Phoebe Prince Suicide Shows Needs For Online Gambling Regulations
Children these days are under constant pressure from their peers and cyber bullying has become a big problem in the US. The tragic suicide death of fifteen year old Phoebe Prince illustrates not only how cyber bullying must be stopped, but also how other areas of the Internet must be policed.
Online gambling is a billion dollar industry in the US, yet the government has turned their back on those who take part in this entertainment activity. Instead of addressing the problem, the US government has chosen to create the Unlawful Internet Gambling Enforcement Act of 2006.
The law addresses Internet gambling only with the premise that financial institutions are now responsible to deny online gambling transactions. The law, itself, does not even clarify what are illegal games of chance that are supposedly illegal in the country.
One of the issues that children have faced for decades is to show their responsibility in taking part in adult activities. One of those activities in online gambling, and currently, the US government is leaving it up to gaming sites that are located offshore to police themselves. That means that many children are circumventing the age limits required to gamble online.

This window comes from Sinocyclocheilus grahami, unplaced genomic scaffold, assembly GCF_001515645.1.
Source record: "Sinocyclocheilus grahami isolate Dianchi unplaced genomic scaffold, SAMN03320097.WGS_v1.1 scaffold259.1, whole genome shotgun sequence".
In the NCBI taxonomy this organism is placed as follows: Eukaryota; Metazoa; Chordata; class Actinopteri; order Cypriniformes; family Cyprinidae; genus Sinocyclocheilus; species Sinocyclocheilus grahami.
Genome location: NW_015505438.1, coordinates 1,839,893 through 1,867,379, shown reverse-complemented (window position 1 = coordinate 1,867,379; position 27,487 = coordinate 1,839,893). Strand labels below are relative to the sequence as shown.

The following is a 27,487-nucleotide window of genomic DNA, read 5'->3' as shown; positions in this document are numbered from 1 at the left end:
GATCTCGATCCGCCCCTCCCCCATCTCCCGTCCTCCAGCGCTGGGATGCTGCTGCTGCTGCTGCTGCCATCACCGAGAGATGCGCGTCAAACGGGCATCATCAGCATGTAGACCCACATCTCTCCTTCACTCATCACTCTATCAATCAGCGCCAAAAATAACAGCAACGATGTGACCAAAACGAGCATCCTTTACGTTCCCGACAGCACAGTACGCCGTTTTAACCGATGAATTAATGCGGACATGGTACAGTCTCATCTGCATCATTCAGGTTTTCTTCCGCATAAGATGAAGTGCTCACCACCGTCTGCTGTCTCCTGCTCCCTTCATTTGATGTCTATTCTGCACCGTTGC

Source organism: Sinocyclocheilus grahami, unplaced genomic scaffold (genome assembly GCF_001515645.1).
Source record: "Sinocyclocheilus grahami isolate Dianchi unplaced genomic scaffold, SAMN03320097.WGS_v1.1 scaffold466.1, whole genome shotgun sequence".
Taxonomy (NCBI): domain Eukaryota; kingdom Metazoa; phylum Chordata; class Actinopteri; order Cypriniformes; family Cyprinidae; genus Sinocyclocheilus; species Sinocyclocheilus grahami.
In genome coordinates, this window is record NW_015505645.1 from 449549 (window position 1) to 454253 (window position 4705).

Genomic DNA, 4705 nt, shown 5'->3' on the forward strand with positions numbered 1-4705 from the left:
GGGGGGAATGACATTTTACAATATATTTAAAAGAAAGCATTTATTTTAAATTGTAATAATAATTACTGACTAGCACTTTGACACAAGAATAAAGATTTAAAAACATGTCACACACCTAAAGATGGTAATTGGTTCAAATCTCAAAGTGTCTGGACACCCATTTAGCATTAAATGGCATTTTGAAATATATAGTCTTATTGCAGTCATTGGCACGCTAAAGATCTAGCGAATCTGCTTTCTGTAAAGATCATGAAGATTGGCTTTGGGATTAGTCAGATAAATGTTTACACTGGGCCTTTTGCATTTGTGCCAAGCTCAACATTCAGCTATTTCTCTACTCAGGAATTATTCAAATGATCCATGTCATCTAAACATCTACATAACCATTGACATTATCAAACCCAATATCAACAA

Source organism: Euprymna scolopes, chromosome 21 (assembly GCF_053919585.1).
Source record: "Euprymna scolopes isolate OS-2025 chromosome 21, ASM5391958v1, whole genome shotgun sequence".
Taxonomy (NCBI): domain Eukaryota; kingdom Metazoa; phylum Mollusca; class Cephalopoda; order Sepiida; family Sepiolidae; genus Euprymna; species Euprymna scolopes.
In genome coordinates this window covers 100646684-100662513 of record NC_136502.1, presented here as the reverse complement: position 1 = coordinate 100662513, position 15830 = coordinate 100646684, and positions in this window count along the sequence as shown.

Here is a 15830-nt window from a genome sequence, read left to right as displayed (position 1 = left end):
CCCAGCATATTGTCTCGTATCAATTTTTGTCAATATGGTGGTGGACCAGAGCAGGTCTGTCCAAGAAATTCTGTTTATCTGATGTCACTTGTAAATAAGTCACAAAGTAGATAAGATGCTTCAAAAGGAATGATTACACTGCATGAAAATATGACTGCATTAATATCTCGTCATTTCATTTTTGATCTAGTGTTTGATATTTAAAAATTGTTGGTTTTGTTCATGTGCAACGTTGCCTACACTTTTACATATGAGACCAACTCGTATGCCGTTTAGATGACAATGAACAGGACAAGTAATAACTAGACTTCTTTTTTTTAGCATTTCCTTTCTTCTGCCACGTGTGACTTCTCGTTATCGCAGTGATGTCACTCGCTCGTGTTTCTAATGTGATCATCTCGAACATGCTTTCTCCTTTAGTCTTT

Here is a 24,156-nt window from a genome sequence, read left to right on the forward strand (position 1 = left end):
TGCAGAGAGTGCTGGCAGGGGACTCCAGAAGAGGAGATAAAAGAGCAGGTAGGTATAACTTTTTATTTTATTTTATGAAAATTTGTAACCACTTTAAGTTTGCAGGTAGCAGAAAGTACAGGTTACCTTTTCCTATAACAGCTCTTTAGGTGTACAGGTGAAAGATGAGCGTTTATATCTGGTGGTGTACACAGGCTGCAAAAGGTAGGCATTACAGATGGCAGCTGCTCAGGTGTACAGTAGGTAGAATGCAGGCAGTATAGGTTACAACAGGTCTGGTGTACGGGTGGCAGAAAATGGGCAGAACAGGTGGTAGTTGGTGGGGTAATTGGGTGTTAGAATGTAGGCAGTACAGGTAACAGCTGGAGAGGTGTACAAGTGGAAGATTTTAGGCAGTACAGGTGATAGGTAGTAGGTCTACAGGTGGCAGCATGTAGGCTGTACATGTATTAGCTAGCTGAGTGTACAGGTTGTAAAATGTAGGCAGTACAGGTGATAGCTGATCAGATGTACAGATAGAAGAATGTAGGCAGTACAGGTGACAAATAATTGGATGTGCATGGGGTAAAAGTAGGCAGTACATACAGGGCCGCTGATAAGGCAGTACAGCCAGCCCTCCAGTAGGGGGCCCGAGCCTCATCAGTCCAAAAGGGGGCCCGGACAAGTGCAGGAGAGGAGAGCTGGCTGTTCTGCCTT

Representative Barney Frank has introduced legislation that would overturn the UIGEA and regulate online gambling in the country. One of the areas Rep. Frank is looking to clean up is the amount of youth participation at the Internet gaming sites. Technology now exists to ensure that underage gamblers are kept out, but without regulation, current gaming sites do not need to adhere to any standards regarding the technology.
The Internet is exactly as advertised, a super highway of information. Nobody wants to see more government intrusion, but lawmakers on both sides of the aisle admit that there needs to be some oversight online.
It is tragedies like that of Prince that sometimes lead to changes in procedure at a federal level, and online gambling regulations would be a start towards keeping future generations of children safe from the new-found dangers of the Internet.
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